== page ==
Santa Fe City Council voted 6-3 on Wednesday to award a $75,000 year-long contract to U3 Advisors, a consulting company based on the East Coast, to manage civic engagement for the development of the Midtown Campus.
But at least one councilor questioned whether a large national company with little understanding of the cultural complexities and history of Santa Fe will be able to engage in genuine collaboration with diverse communities surrounding the campus and make residents feel that their concerns are getting heard.
Councilor Renee Villarreal said the search for proposals was limited, noting that the city did not send the request out to the New Mexico Association of Planners, whose members include "most planners in the field who work around community engagement" locally including Albuquerque based firms.
The consulting firm is tasked with understanding the demographics, the historical values and the cultural assets that make Santa Fe unique and collaborating with stakeholders such as advocacy groups and neighborhoods residents to create a "community-oriented" policy goals and a plan for continued engagement in the future.
Villarreal worried that's a tall order.
"I really think that local community partners make sense and I have consternation that an outside group with very limited time to be able to facilitate a community engagement process where they could do that kind of work and really understand," said Villarreal. "What tends to happen is outside groups come in needing to understand and learn in a very short period of time and what happens is they tend to extract information from us instead of working hand in hand."
Villarreal, who represents the northside District 1, was joined by Southside councilors Chris Rivera and Roman "Tiger" Abeyta, both of District 3, in voting against the contract.
This concern rubs at a sore spot from the city's community engagement process that took place last year.
City attempts in the spring of 2018 to gather public feedback about how to redevelop the campus garnered scrutiny from many community groups who felt that the city did not do enough to seek out enough diversity among respondents. As SFR reported at the time, the majority of ideas for the future of the campus were submitted by residents who were white and middle-aged or older, demographics that do not accurately reflect either the neighborhoods around Midtown or the previous use of the site as a college campus.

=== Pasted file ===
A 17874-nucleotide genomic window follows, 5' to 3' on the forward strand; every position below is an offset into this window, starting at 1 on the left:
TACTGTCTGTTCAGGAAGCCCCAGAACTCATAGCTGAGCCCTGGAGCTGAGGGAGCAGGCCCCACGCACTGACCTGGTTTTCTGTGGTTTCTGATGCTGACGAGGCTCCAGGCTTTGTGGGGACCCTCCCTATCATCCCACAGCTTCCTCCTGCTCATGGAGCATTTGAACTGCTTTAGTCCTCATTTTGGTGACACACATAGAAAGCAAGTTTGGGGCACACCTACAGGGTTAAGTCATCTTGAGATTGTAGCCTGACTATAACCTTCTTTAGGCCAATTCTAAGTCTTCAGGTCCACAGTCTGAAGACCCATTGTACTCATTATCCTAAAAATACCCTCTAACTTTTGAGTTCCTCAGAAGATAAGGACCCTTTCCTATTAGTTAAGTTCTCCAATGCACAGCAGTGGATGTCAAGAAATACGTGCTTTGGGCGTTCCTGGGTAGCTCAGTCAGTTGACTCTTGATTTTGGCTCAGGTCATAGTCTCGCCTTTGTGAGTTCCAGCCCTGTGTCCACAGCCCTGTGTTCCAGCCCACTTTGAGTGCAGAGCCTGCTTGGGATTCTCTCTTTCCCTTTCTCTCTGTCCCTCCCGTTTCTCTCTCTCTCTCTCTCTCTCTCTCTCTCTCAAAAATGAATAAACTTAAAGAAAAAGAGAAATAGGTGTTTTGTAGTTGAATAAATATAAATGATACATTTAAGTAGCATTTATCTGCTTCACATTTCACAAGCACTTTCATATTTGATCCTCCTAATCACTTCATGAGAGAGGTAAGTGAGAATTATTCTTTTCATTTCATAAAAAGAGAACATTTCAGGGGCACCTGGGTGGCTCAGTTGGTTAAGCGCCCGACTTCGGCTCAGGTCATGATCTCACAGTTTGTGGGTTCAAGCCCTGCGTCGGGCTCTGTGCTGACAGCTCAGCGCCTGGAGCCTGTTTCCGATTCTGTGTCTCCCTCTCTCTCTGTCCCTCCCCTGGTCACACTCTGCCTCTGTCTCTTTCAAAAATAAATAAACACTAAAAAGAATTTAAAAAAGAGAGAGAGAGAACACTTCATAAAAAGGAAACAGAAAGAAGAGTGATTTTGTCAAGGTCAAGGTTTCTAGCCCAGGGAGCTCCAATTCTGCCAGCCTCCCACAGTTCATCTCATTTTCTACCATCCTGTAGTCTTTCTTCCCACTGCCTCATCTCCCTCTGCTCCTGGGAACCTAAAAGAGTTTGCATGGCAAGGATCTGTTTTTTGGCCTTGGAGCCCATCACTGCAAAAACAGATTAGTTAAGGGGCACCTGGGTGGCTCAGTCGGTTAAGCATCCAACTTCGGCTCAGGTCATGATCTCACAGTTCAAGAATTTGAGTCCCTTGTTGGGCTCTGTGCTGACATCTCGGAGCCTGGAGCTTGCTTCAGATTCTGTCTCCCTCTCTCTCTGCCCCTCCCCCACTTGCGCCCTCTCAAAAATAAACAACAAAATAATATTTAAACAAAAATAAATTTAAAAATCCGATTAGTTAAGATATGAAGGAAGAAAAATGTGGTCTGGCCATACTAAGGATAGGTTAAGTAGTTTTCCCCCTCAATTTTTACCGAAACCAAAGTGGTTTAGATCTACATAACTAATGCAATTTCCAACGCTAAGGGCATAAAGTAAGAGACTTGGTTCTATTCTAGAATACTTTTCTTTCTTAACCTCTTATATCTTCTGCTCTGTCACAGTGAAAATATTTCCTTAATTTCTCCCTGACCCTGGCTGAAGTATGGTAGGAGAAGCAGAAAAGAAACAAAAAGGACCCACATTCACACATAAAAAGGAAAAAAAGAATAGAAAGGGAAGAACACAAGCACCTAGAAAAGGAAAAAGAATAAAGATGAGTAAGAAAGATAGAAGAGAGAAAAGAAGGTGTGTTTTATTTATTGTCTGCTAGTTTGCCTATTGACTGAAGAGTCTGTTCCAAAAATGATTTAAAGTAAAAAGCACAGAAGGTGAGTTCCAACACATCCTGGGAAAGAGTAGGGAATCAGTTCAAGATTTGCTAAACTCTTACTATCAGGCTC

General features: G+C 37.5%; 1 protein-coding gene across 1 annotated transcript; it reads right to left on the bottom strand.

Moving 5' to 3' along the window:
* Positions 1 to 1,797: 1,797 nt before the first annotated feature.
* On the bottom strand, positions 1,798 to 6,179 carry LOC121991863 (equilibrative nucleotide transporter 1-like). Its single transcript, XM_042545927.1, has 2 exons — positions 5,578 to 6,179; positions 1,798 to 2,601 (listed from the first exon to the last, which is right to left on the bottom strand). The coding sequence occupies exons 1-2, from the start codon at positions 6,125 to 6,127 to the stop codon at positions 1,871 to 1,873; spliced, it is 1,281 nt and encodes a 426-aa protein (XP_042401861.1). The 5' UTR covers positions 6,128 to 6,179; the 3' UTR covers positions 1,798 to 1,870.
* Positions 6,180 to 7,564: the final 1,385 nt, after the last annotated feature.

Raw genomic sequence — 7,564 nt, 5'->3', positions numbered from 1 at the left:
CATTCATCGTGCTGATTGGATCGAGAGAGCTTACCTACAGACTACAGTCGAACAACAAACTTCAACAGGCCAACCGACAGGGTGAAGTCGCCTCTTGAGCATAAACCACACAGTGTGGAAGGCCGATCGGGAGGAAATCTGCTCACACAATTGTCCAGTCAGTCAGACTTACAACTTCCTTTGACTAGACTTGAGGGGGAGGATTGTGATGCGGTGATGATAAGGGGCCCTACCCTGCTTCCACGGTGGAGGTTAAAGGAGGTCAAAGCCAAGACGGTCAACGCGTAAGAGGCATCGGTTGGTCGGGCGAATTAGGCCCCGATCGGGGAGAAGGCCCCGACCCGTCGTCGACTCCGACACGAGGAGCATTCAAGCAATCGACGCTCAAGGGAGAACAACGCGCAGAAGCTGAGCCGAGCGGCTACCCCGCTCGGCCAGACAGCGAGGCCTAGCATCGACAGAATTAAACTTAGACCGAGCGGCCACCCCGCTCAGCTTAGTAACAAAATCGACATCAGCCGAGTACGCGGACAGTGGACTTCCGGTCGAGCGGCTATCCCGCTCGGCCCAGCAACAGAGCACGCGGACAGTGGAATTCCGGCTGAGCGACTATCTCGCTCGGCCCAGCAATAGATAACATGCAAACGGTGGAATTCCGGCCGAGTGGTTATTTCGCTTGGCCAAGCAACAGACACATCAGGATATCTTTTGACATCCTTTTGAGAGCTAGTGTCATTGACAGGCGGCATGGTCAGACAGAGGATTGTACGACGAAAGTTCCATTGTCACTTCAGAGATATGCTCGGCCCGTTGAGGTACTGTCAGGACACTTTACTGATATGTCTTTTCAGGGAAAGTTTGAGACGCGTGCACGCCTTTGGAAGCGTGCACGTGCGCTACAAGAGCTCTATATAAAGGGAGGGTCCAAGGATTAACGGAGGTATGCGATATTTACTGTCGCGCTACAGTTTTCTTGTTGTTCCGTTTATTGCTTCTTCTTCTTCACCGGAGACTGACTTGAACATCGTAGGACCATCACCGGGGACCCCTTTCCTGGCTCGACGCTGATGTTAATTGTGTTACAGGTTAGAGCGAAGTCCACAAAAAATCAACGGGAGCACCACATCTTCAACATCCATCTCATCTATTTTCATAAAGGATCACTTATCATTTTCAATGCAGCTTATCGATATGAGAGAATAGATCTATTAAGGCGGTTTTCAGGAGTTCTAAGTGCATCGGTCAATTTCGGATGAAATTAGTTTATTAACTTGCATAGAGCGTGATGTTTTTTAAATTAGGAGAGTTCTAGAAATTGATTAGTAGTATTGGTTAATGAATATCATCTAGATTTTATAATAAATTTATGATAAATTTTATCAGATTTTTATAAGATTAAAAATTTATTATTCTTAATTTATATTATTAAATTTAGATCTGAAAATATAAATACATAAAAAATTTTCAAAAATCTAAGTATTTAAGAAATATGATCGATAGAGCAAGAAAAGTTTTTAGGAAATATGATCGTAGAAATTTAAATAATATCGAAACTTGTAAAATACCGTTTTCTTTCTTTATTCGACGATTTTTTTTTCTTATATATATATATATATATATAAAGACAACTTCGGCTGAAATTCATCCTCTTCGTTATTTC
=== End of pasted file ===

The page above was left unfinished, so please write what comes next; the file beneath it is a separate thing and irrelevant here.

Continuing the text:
City Economic Development and Communication Administrator Liz Camacho tells SFR the coming engagement process will incorporate work that is already being done by community groups as well as creating new opportunities for input that will inform decisions about development, among other things.
Part of this job, as stated in the contract, is to present the city with specific recommendations for avoiding gentrification of the neighborhood as a result of the development . This includes policies "to mitigate unintended consequences of growth and development … For example policies and programs that facilitate community and neighborhood stabilization, preservation, and enhancement without displacement."
The city is in the process of soliciting Requests For Expressions of Interest (RFEI's) from businesses, developers, nonprofits and others who would like to contribute to what the future Midtown District could look like.
At least 140 interested parties attended public tours of the campus over the weekend of Sept. 6 -9, a city spokeswoman tells SFR. This isn't yet a request for formal proposals, but it's the first step in narrowing down possibilities for what kinds of development proposals the city will ask for in the future.
Camacho says the civic engagement team will help "gather metrics to create criteria for the evaluations of expressions of interest," and assures SFR that diversity and collaboration as metric for success.
U3 Advisors proposal stood out among the four proposals submitted because they had urban planners on their team, have ample experience working with projects of the size and scale of the Midtown Project, and have worked on education campuses, says Camacho.
The bulk of the projects conducted by U3 Advisors are on university campuses including the University of Arizona, and Columbia University, but the company also has some experience withurban planning work at a city-district level. The company has offices in New York, Philadelphia, Boston and Detroit.